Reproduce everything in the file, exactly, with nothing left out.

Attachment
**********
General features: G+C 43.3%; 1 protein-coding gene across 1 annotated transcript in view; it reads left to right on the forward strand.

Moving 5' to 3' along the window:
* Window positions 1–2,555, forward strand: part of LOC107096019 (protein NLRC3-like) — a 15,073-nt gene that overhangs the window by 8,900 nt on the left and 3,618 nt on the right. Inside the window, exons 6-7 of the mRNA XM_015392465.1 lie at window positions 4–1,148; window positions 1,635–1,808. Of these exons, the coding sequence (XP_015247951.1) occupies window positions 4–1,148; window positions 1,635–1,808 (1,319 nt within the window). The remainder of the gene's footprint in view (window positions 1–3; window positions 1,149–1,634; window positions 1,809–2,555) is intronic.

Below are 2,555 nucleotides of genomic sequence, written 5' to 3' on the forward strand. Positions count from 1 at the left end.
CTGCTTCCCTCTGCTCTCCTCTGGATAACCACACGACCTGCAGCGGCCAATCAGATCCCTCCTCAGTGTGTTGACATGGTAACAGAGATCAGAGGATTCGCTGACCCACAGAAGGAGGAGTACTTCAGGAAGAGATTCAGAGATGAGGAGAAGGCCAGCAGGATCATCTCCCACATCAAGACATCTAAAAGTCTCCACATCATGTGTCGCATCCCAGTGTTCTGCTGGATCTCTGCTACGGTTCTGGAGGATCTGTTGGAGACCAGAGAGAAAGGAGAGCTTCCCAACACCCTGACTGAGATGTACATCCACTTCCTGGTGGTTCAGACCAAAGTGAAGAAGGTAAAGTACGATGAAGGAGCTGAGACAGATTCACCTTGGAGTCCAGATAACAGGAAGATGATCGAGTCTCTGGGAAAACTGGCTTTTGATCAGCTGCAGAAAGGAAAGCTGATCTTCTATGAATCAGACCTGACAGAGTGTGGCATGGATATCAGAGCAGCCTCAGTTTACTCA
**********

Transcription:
General features: G+C 43.3%; 1 protein-coding gene across 1 annotated transcript in view; it reads left to right on the forward strand.

Moving 5' to 3' along the window:
* Window positions 1–2,555, forward strand: part of LOC107096019 (protein NLRC3-like) — a 15,073-nt gene that overhangs the window by 8,900 nt on the left and 3,618 nt on the right. Inside the window, exons 6-7 of the mRNA XM_015392465.1 lie at window positions 4–1,148; window positions 1,635–1,808. Of these exons, the coding sequence (XP_015247951.1) occupies window positions 4–1,148; window positions 1,635–1,808 (1,319 nt within the window). The remainder of the gene's footprint in view (window positions 1–3; window positions 1,149–1,634; window positions 1,809–2,555) is intronic.

Below are 2,555 nucleotides of genomic sequence, written 5' to 3' on the forward strand. Positions count from 1 at the left end.
CTGCTTCCCTCTGCTCTCCTCTGGATAACCACACGACCTGCAGCGGCCAATCAGATCCCTCCTCAGTGTGTTGACATGGTAACAGAGATCAGAGGATTCGCTGACCCACAGAAGGAGGAGTACTTCAGGAAGAGATTCAGAGATGAGGAGAAGGCCAGCAGGATCATCTCCCACATCAAGACATCTAAAAGTCTCCACATCATGTGTCGCATCCCAGTGTTCTGCTGGATCTCTGCTACGGTTCTGGAGGATCTGTTGGAGACCAGAGAGAAAGGAGAGCTTCCCAACACCCTGACTGAGATGTACATCCACTTCCTGGTGGTTCAGACCAAAGTGAAGAAGGTAAAGTACGATGAAGGAGCTGAGACAGATTCACCTTGGAGTCCAGATAACAGGAAGATGATCGAGTCTCTGGGAAAACTGGCTTTTGATCAGCTGCAGAAAGGAAAGCTGATCTTCTATGAATCAGACCTGACAGAGTGTGGCATGGATATCAGAGCAGCCTCAGTTTACTCA